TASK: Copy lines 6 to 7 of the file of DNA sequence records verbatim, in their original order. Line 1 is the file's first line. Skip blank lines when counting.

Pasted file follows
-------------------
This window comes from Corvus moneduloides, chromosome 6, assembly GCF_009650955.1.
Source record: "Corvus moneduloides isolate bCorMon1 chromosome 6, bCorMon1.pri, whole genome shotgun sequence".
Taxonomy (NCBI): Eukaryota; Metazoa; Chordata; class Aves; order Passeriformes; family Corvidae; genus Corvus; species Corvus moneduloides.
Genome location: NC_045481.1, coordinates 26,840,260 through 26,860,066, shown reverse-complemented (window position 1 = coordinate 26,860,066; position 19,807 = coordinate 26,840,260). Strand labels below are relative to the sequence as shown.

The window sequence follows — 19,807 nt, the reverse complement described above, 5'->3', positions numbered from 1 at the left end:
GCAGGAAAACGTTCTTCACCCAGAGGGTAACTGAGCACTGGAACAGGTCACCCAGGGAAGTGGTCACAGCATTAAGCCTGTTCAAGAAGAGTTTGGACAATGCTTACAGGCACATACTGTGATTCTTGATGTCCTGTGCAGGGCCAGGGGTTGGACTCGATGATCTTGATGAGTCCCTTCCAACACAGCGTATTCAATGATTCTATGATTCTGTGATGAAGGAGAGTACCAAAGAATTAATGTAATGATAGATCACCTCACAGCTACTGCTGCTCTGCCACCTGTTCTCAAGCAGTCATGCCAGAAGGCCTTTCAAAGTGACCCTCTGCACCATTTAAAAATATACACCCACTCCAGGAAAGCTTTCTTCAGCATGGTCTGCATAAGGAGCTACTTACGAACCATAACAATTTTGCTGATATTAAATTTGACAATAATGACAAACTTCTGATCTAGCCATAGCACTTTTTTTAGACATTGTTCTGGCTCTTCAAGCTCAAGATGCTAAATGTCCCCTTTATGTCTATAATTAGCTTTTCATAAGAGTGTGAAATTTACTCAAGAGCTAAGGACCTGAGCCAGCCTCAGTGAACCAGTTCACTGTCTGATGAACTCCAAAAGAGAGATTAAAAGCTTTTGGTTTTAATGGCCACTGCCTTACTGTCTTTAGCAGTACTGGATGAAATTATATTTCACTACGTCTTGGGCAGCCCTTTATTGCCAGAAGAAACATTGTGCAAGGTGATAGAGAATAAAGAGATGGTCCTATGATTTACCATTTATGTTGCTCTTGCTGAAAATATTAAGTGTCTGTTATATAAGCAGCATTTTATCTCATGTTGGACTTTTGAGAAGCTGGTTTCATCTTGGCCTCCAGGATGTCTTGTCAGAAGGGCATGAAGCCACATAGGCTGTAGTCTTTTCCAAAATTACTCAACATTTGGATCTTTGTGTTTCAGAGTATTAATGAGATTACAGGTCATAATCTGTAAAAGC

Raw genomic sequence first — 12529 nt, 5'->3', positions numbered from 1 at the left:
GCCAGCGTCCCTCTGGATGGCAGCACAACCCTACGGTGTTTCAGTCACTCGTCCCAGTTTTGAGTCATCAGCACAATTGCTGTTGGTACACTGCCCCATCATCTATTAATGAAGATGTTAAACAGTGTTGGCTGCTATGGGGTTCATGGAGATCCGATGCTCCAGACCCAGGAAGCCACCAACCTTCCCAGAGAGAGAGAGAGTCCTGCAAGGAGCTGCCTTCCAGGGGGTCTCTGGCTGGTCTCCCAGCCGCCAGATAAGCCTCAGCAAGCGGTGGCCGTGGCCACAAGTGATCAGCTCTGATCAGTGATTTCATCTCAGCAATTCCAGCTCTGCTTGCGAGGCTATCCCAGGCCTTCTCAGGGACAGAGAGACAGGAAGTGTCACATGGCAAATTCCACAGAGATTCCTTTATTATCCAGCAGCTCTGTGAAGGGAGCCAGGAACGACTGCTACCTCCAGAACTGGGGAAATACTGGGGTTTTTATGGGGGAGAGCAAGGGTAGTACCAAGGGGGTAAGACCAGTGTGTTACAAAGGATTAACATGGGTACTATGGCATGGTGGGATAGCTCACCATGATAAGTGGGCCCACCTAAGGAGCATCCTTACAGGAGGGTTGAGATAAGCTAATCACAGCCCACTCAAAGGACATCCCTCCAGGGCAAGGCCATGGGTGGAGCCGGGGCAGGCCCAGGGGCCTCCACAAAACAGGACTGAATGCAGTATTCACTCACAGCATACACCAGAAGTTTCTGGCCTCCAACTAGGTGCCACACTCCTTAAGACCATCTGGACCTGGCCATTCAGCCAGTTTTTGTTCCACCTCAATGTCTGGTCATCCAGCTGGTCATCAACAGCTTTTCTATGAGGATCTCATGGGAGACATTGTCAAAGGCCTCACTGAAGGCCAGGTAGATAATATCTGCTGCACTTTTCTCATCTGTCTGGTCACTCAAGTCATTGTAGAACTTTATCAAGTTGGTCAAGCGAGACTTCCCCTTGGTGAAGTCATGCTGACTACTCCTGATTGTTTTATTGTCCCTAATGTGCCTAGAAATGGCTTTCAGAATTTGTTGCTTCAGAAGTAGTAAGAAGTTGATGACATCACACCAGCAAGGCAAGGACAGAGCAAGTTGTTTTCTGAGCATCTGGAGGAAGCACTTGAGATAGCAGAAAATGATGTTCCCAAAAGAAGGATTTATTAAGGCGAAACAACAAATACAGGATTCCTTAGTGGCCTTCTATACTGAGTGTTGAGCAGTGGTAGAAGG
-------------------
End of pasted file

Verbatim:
GCAGGAAAACGTTCTTCACCCAGAGGGTAACTGAGCACTGGAACAGGTCACCCAGGGAAGTGGTCACAGCATTAAGCCTGTTCAAGAAGAGTTTGGACAATGCTTACAGGCACATACTGTGATTCTTGATGTCCTGTGCAGGGCCAGGGGTTGGACTCGATGATCTTGATGAGTCCCTTCCAACACAGCGTATTCAATGATTCTATGATTCTGTGATGAAGGAGAGTACCAAAGAATTAATGTAATGATAGATCACCTCACAGCTACTGCTGCTCTGCCACCTGTTCTCAAGCAGTCATGCCAGAAGGCCTTTCAAAGTGACCCTCTGCACCATTTAAAAATATACACCCACTCCAGGAAAGCTTTCTTCAGCATGGTCTGCATAAGGAGCTACTTACGAACCATAACAATTTTGCTGATATTAAATTTGACAATAATGACAAACTTCTGATCTAGCCATAGCACTTTTTTTAGACATTGTTCTGGCTCTTCAAGCTCAAGATGCTAAATGTCCCCTTTATGTCTATAATTAGCTTTTCATAAGAGTGTGAAATTTACTCAAGAGCTAAGGACCTGAGCCAGCCTCAGTGAACCAGTTCACTGTCTGATGAACTCCAAAAGAGAGATTAAAAGCTTTTGGTTTTAATGGCCACTGCCTTACTGTCTTTAGCAGTACTGGATGAAATTATATTTCACTACGTCTTGGGCAGCCCTTTATTGCCAGAAGAAACATTGTGCAAGGTGATAGAGAATAAAGAGATGGTCCTATGATTTACCATTTATGTTGCTCTTGCTGAAAATATTAAGTGTCTGTTATATAAGCAGCATTTTATCTCATGTTGGACTTTTGAGAAGCTGGTTTCATCTTGGCCTCCAGGATGTCTTGTCAGAAGGGCATGAAGCCACATAGGCTGTAGTCTTTTCCAAAATTACTCAACATTTGGATCTTTGTGTTTCAGAGTATTAATGAGATTACAGGTCATAATCTGTAAAAGC

Raw genomic sequence first — 12529 nt, 5'->3', positions numbered from 1 at the left: